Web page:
Anton Raphael Mengs
Anton Raphael Mengs Gallery
Mengs was born in 1728 at Usti nad Labem (German: Aussig) in Bohemia on 12 March 1728; he died in Rome 29 June 1779. His father, Ismael Mengs, a Danish painter, established himself finally at Dresden, whence in 1741 he took his son to Rome.
In Rome, his fresco painting of Parnassus at Villa Albani gained him a reputation as a master painter. The appointment of Mengs in 1749 as first painter to Frederick Augustus, elector of Saxony did not prevent his spending much time in Rome, where he had married Margarita Quazzi who had sat for him as a model in 1748, and abjured the Protestant faith, and where he became in 1754 director of the Vatican school of painting, nor did this hinder him on two occasions from obeying the call of Charles III of Spain to Madrid. There Mengs produced some of his best work, and specially the ceiling of the banqueting-hall of the Royal Palace of Madrid, the subject of which was the Triumph of Trajan and the Temple of Glory. Among his pupils there was Agust??n Esteve. After the completion of this work in 1777, Mengs returned to Rome, and there he died, two years later, in poor circumstances, leaving twenty children, seven of whom were pensioned by the king of Spain. His portraits and autoportraits recall an attention to detail and insight, often lost from the grand manner paintings.
Besides numerous paintings in the Madrid gallery, the Ascension and St Joseph at Dresden, Perseus and Andromeda at Saint Petersburg, and the ceiling of the Villa Albani must be mentioned among his chief works. In 1911, Henry George Percy, 7th Duke of Northumberland, possessed a Holy Family, and the colleges of All Souls and Magdalen, at Oxford, possessed altar-pieces by Mengs's hand.
In his writings, in Spanish, Italian and German, Mengs has put forth his eclectic theory of art, which treats of perfection as attainable by a well-schemed combination of diverse excellences Greek design, with the expression of Raphael, the chiaroscuro of Correggio, and the colour of Titian. He would have fancied himself the first neoclassicist, while in fact he may be the last flicker of Baroque art. Or in the words of Wittkower, In the last analysis, he is as much an end as a beginning.
His intimacy with Johann Joachim Winckelmann, who constantly wrote at his dictation, has enhanced his historical importance, for he formed no scholars, and the critic must now concur in Goethe's judgment of Mengs in Winckelmann und sein Jahrhundert; he must deplore that so much learning should have been allied to a total want of initiative and poverty of invention, and embodied with a strained and artificial mannerism.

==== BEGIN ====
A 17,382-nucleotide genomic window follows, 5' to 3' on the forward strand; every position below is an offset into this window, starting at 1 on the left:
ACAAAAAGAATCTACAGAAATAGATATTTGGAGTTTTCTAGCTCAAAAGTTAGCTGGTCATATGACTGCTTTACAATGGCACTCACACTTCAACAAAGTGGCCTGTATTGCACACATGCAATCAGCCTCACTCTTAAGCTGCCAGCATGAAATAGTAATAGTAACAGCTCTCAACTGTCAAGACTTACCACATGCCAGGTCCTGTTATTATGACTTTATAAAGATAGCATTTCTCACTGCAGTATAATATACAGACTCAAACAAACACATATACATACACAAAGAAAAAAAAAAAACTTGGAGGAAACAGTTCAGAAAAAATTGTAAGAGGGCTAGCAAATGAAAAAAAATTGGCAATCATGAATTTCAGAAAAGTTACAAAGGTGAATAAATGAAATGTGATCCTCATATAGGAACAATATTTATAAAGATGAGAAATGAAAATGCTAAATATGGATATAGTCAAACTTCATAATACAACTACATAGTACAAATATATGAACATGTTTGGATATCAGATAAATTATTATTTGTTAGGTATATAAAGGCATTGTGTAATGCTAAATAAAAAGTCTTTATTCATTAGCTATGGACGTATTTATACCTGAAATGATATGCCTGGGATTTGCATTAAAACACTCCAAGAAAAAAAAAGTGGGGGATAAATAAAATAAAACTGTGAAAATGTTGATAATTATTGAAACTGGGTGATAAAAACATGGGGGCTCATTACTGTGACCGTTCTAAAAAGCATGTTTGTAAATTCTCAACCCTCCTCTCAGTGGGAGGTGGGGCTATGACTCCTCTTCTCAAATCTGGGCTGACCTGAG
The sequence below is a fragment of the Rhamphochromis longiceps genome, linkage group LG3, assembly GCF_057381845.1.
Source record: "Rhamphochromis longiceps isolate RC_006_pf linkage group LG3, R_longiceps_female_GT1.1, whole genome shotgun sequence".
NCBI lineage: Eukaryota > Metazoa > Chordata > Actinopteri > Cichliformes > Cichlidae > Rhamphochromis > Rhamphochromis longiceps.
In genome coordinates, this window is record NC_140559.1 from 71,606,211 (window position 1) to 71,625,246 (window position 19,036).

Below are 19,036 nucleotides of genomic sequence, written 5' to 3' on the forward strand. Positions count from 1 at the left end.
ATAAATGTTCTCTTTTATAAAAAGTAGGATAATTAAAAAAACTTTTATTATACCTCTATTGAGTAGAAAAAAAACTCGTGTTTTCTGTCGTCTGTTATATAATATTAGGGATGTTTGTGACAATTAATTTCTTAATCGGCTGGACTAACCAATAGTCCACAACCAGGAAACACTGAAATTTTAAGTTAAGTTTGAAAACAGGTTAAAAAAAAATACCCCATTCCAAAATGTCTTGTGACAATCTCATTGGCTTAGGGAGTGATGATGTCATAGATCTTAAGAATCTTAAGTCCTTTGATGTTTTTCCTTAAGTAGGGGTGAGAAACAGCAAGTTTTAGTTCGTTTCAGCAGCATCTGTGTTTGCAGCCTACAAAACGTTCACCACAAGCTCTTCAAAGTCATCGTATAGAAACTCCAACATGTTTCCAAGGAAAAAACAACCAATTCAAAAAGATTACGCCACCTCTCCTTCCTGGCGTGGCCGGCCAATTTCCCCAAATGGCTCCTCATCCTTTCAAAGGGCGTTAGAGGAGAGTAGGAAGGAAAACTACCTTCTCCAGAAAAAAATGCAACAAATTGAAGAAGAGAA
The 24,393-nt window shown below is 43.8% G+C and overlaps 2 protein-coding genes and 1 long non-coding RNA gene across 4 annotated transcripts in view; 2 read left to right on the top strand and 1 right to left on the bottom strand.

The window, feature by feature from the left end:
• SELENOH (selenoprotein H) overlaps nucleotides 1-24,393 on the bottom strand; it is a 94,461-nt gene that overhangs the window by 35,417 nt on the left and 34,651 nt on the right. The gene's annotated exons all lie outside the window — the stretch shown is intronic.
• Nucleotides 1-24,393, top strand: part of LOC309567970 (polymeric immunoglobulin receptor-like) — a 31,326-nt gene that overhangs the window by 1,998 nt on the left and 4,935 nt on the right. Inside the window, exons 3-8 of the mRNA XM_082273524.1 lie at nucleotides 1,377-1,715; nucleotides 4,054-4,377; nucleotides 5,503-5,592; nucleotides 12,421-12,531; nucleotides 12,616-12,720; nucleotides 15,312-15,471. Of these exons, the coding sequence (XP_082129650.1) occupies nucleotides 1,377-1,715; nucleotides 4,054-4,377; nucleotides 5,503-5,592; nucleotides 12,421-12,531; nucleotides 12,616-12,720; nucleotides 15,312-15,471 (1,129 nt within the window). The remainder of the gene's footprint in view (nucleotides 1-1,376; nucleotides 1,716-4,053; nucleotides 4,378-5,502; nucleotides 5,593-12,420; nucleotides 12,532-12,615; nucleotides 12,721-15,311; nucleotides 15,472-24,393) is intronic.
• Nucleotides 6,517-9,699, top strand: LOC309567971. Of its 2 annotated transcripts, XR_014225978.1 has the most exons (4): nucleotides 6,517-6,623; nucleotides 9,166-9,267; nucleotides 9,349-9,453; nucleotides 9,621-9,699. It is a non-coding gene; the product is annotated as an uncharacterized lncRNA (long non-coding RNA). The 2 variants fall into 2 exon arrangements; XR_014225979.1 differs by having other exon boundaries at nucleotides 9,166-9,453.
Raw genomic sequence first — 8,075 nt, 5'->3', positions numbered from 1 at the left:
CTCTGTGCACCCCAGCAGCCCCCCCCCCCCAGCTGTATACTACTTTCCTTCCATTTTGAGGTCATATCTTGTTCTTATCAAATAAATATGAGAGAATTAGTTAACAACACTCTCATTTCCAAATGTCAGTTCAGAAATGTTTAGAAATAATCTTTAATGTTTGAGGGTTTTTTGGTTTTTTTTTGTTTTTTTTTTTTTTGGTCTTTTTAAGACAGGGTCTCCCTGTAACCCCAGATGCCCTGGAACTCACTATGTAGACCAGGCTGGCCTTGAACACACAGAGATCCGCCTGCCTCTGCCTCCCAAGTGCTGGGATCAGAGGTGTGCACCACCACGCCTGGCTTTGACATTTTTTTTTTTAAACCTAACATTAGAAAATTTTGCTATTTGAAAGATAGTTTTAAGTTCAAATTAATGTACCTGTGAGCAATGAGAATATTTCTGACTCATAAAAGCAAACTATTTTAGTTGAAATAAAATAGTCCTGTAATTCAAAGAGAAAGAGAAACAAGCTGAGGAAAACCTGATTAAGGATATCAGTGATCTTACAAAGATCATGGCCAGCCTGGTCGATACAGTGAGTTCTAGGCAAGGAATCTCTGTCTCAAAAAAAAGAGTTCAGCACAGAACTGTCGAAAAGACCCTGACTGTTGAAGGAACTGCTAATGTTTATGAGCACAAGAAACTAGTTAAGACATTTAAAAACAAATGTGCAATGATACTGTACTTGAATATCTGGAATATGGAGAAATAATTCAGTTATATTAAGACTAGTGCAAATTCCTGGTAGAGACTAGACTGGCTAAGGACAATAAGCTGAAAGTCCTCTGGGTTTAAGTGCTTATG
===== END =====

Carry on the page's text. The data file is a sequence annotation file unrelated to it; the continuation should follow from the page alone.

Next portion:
Mengs was famous for his rivalry with the contemporary Italian painter Pompeo Batoni. Related Paintings of Anton Raphael Mengs :. | Das Urteil des Paris | Self-portrait | Self-portrait | Self Portrait ddd | Self-Portrait |
Related Artists:MOLA, Pier Francesco
Italian Baroque Era Painter, 1612-1666
Painter and draughtsman, son of (1) Giovanni Battista Mola. His most characteristic works are small, intensely romantic scenes from mythology, the Bible, and from works by the poet Torquato Tasso, set in landscapes inspired by Venetian art. Yet he also received important public commissions for frescoes and altarpieces, and in his mature work he achieved an impressive synthesis of 17th-century Roman gran maniera painting with the stronger chiaroscuro and richer palette of the 16th-century Venetian style. He was a prolific and versatile draughtsman, who drew for pleasure as well as in preparation for commissions; he was also a witty caricaturist, who mocked himself and his friends as much as more typical targetsPetrie, George
Irish, 1790-1866Camille Pissaro
Camille Pissarro Locations
Painter and printmaker. He was the only painter to exhibit in all eight of the Impressionist exhibitions held between 1874 and 1886, and he is often regarded as the father of the movement. He was by no means narrow in outlook, however, and throughout his life remained as radical in artistic matters as he was in politics. Thadee Natanson wrote in 1948: Nothing of novelty or of excellence appeared that Pissarro had not been among the first, if not the very first, to discern and to defend. The significance of Pissarro work is in the balance maintained between tradition and the avant-garde. Octave Mirbeau commented: M. Camille Pissarro has shown himself to be a revolutionary by renewing the art of painting in a purely working sense; at the same time he has remained a purely classical artist in his love for exalted generalizations, his passion for nature and his respect for worthwhile traditions.